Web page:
At the February meeting of UQ Union Council, your student representatives voted to condemn UQ’s proposed smoking ban.
You’ve probably seen the big purple signs all over campus announcing that UQ will be smoke free from July 1st this year. And if you haven’t yet, then you need to attend more classes.
The decision follows a Queensland Government Parliamentary Committee inquiry into the use of tobacco at tertiary institutions in 2016, which prompted the Queensland Government to work with universities and TAFEs towards eliminating smoking on their campuses.
UQ announced the plan in September last year, saying “[t]he decision aligns with UQ’s responsibility and desire to provide healthy and vibrant campuses, and reflects evolving societal norms.”
The Impact Zone
Now, whether or not you’re a smoker yourself, you would expect there to be one or two sensible exemptions to this resolution. Take for instance, the humble Red Room Smoker’s Deck, a place which Semper is certain none of the staff who made this decision have ever experienced. The Smoker’s Deck is just far enough from the loud music to allow conversation, and just close enough to the bar to let you share a jug with the strangers you’ll meet on the deck.
If you’ve ever spent more than five minutes on the deck, you’ve probably been invited to a conversation pretty quickly. That’s because the smokers are the first to start conversations with strangers – usually about a lighter or a durry to start, but quickly developing into interesting questions of politics or ‘would you rathers’.
You might think, dear reader, that such social spaces are perfect for breaking down the social isolation that plagues our population in the year 2018. But instead, UQ’s anti-smoking policy is absolute.
What the Student Politicians Are Saying
In an effort to stop this absolutist policy, prominent campus tobacco enthusiast Kurt Tucker put a motion to UQ Union Council to condemn the ban.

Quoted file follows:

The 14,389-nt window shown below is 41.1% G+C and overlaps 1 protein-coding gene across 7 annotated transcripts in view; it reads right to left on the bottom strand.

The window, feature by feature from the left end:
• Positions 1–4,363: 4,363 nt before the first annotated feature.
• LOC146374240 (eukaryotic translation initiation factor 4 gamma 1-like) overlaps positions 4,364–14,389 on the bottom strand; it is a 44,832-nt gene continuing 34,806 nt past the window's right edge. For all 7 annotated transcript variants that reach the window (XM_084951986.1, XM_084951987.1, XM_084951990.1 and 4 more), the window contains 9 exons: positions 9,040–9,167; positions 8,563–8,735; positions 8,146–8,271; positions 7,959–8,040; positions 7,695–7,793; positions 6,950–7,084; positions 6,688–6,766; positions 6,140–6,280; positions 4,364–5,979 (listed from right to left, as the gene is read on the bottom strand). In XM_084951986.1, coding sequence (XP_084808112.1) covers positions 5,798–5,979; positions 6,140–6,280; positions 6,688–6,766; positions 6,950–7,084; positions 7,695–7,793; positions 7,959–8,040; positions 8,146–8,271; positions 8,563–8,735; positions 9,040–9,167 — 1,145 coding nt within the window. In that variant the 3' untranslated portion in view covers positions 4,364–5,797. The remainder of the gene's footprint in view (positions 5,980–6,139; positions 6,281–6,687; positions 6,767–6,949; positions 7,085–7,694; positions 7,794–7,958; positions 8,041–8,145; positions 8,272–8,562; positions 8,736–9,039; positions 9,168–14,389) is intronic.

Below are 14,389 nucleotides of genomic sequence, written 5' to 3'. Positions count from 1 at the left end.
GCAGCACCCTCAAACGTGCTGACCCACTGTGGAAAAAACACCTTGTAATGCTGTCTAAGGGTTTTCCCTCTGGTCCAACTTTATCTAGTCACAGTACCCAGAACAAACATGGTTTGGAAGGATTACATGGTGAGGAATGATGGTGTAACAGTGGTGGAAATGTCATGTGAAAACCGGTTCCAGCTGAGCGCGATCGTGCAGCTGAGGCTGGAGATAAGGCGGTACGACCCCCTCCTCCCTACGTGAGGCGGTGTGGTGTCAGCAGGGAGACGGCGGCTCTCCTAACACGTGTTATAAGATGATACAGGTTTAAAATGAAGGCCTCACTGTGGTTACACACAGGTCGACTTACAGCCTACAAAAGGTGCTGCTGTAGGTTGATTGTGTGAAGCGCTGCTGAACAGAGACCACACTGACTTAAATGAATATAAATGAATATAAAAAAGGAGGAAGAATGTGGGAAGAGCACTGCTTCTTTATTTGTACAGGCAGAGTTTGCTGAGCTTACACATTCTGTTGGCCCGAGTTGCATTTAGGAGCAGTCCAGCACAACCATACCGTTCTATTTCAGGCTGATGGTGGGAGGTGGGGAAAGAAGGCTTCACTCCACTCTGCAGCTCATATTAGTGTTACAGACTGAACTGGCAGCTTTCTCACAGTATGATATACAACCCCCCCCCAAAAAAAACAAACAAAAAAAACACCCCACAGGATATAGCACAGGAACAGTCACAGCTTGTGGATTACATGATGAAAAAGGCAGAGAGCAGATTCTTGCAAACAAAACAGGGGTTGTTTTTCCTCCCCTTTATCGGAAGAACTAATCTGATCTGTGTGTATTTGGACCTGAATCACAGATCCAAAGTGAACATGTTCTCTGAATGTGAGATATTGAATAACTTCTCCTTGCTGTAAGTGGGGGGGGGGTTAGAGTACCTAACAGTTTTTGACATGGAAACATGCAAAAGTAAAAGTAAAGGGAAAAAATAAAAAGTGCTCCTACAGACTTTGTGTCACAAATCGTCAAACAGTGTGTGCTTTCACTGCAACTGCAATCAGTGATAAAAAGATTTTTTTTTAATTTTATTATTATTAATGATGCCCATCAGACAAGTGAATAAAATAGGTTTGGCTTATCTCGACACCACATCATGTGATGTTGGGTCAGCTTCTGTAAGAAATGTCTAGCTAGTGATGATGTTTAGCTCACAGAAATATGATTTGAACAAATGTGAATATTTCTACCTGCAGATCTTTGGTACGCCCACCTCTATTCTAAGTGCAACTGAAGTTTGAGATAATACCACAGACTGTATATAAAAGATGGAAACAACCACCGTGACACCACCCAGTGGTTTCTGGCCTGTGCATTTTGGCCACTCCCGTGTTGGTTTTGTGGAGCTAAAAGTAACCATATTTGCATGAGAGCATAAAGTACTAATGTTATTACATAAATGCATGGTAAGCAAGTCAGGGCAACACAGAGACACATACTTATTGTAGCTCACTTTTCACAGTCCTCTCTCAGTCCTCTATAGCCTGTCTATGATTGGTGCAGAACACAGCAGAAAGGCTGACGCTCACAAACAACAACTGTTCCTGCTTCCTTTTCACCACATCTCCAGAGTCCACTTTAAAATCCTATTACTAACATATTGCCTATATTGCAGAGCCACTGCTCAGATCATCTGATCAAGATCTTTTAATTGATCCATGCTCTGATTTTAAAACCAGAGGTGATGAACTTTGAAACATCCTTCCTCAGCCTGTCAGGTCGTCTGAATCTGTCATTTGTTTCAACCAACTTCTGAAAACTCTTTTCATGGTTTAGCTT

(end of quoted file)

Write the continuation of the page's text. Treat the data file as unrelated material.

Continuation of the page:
“This measure will affect countless students and staff, without any outreach or compromise with those affected,” Mr Tucker told Semper.
“I agree that non-smoking students shouldn’t have to put up with second hand smoke, but the solution is to create a culture of respect among smokers for the greater community, not to limit the freedom and safety of smokers,” he said.
When asked how a smoking ban would impact students who choose to smoke, Mr Tucker cited security concerns as an overlooked issue.
“Think of the 18 and 19 year old women who will be affected by this when they’re studying late at night,” Mr Tucker said.
“Does UQ really want to send them off campus, far from well-lit areas and security staff in the middle of the night?
“This would seriously undermine UQ’s commitment to reducing the incidence of antisocial behaviour and even sexual misconduct on campus,” he said.
The Council overwhelmingly supported Mr Tucker’s motion, and the meeting was briefly delayed while the raucous cheers dissipated.
Will the raucous applause and overwhelming support save the Smoker’s Deck? Not likely. ‘Fun’ is a word so foreign to the UQ Bureaucracy™ that they would be more likely to ban alcohol from the Red Room for being just a little too risky for their darling students.
But the vote does make it an official policy position of our student representatives to oppose the smoking ban, and some are happy about that.
“As a frequent patron of the deck, I’m glad that the Union’s standing up for the most egalitarian social hub on campus,” Caleb Theunissen, a UQ smoker, told Semper.
Others, like Semper editor Alex Asher said his asthma gave him reason to pause.
“I really fucking hate cigarettes. As someone with asthma, I don’t appreciate having fumes blown in my face,” the ironically-named Mr Asher said.
“That said, I understand for many people, this is is an addiction, and as an alcoholic and a caffeine addict myself, I can’t support the University cracking down on people’s personal vices,” he said.
But, even if this vote fails to achieve anything, dear reader, we can all sleep soundly knowing that at least vaping is banned too.